The Harbinger Online

Blog: A Brother Abroad

If you think 2,000 miles of water could drive two people apart, you’d be right. Two years ago my brother left home to move to Germany and start a new life at the University of Munich, studying electrical engineering. Since my family is German and my grandparents still live out there – it wasn’t such a stretch. But in other ways, it was. My brother and I were never super close. Four years separate us as well as vastly different personalities. Sure, we are both smart alecks from time-to-time and we share a fond love of sarcasm, but I am much more like my rational father, while he is much more like my free-spirited mother. As kids, we would fight on and off, knowing just which buttons to push to make the other explode. We tormented each other and ratted on each other like the vindictive children we pretended to be. In later years, we formed a sort of acquaintanceship – I didn’t get in his way and he didn’t get in mine. We learned to have each other’s backs in defiance against our parents, but more out of a sense of future leverage over the each other rather than sheer love.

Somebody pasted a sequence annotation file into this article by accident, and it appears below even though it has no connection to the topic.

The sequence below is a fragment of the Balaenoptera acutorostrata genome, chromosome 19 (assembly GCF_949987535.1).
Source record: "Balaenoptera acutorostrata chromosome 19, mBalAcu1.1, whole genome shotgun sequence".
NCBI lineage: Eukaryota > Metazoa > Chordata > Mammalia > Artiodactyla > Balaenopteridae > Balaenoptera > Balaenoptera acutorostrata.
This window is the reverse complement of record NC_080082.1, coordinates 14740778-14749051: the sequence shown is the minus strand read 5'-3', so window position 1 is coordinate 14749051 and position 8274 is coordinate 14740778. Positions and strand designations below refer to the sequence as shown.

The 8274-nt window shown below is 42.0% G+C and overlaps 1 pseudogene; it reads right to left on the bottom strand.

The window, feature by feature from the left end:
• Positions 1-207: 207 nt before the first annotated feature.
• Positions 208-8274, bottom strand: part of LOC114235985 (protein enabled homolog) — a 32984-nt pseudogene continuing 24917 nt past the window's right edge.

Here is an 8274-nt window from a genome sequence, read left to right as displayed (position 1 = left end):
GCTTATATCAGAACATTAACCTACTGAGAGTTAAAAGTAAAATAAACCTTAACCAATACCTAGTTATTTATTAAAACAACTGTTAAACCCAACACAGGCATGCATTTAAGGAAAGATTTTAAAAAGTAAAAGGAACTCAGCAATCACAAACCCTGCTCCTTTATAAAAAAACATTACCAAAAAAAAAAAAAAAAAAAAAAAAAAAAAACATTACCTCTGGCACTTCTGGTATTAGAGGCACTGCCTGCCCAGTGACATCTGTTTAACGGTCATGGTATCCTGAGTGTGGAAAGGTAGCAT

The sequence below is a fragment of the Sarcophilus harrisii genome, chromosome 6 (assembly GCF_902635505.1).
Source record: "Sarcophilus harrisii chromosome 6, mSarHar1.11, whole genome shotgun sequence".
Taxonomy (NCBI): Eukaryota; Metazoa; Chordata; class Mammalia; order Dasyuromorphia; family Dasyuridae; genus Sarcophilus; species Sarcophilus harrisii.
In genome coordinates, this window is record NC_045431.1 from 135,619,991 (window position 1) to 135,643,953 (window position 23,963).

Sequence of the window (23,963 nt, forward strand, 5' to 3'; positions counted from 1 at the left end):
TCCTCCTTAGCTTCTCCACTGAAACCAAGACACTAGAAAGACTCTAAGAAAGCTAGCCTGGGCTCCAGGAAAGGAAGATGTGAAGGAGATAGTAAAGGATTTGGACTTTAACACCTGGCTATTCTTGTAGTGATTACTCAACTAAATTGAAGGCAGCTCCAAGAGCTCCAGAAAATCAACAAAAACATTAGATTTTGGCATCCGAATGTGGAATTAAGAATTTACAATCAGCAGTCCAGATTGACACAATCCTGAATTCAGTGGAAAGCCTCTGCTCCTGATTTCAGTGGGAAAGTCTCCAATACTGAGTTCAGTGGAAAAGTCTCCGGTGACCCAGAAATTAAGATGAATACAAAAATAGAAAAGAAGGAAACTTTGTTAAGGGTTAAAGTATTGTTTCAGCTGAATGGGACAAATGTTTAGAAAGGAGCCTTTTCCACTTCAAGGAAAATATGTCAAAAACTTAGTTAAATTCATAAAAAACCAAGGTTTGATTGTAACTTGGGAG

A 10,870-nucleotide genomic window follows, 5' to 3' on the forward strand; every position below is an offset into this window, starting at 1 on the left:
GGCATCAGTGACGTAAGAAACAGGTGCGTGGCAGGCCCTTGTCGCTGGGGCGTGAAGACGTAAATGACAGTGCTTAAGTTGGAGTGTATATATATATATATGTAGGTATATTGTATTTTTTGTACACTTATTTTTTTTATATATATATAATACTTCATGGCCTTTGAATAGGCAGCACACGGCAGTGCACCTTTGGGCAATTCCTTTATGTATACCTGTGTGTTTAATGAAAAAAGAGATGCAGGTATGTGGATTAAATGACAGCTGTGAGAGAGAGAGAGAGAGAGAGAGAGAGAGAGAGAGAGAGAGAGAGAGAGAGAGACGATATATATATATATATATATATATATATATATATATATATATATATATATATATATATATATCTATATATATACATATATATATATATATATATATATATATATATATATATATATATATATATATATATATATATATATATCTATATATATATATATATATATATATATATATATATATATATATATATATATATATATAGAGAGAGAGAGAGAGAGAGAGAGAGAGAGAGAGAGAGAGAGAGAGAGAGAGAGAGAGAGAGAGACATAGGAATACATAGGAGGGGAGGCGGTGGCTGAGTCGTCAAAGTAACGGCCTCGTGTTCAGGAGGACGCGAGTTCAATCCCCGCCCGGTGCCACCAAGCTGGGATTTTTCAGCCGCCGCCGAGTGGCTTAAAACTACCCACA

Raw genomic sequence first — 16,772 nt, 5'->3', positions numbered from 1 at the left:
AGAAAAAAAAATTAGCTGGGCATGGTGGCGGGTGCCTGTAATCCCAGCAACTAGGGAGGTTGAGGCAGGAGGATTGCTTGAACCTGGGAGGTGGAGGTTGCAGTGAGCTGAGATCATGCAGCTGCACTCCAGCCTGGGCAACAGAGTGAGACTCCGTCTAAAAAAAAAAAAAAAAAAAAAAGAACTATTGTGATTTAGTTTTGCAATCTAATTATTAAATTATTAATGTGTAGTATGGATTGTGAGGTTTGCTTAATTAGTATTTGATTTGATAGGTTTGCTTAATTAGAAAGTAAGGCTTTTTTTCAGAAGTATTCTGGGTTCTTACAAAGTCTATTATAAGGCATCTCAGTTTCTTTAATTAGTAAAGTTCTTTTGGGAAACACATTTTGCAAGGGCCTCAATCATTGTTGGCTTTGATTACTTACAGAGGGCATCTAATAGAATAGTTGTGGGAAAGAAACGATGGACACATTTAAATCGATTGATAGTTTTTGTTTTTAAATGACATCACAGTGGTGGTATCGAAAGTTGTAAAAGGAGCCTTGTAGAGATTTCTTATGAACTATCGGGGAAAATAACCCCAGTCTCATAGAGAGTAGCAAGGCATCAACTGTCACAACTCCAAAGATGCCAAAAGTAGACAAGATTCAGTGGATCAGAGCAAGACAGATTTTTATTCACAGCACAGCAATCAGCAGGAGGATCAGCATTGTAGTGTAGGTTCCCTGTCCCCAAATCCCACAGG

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Max’s transition to Germany was slow. He spent the majority of his summers there, starting when he was in 7th grade. I got used to him being away and the feeling of being an only child. The moment he called internationally telling us he planned to stay for good, I ransacked his king sized bed I’d had my eye on and relocated it to my own room. The first few months felt no different than any one of his summer trips. Life around the house was relatively normal. It felt as though the trip just grew longer and longer until his absence was gradually accepted. Even when we lived at home he was rarely home, asleep all day and out all night. The year just before he moved to Germany, he’d moved out of the house and bought an apartment with a close friend. Not having him around was routine. When people ask me about him they tend to direct their questions in a very sympathetic direction, as if they are tip-toeing around some touchy subject. To their surprise, I always have the same response. Having Max in Germany feels no different. Yeah, sure, for Christmas I get Holland Clog Slippers rather than the scented candle he could have picked me up here in Kansas –  but it feels no different. However, when I talk to him the difference has become exceedingly apparent. Imagine talking to someone you have known and lived with your entire life, yet they seem like a stranger. Our bi-monthly phone conversations never tend to get past monotonous small-talk. The fact of the matter is, regardless of our sibling connection, we really are complete strangers. His life is the polar opposite of mine. We don’t have common interests or experiences to share. Our pathetic attempts to scramble for a topic do no better than asking “what’s new?” During every phone conversation there is a constant pressure to make it last and not let the opportunity go to waste- but short of remembering what our voices sound like, they all end aimless and empty. I feel like its expected of me to be upset when I only get to see a close family member once a year. And while I love him dearly, it is hard to miss a stranger.

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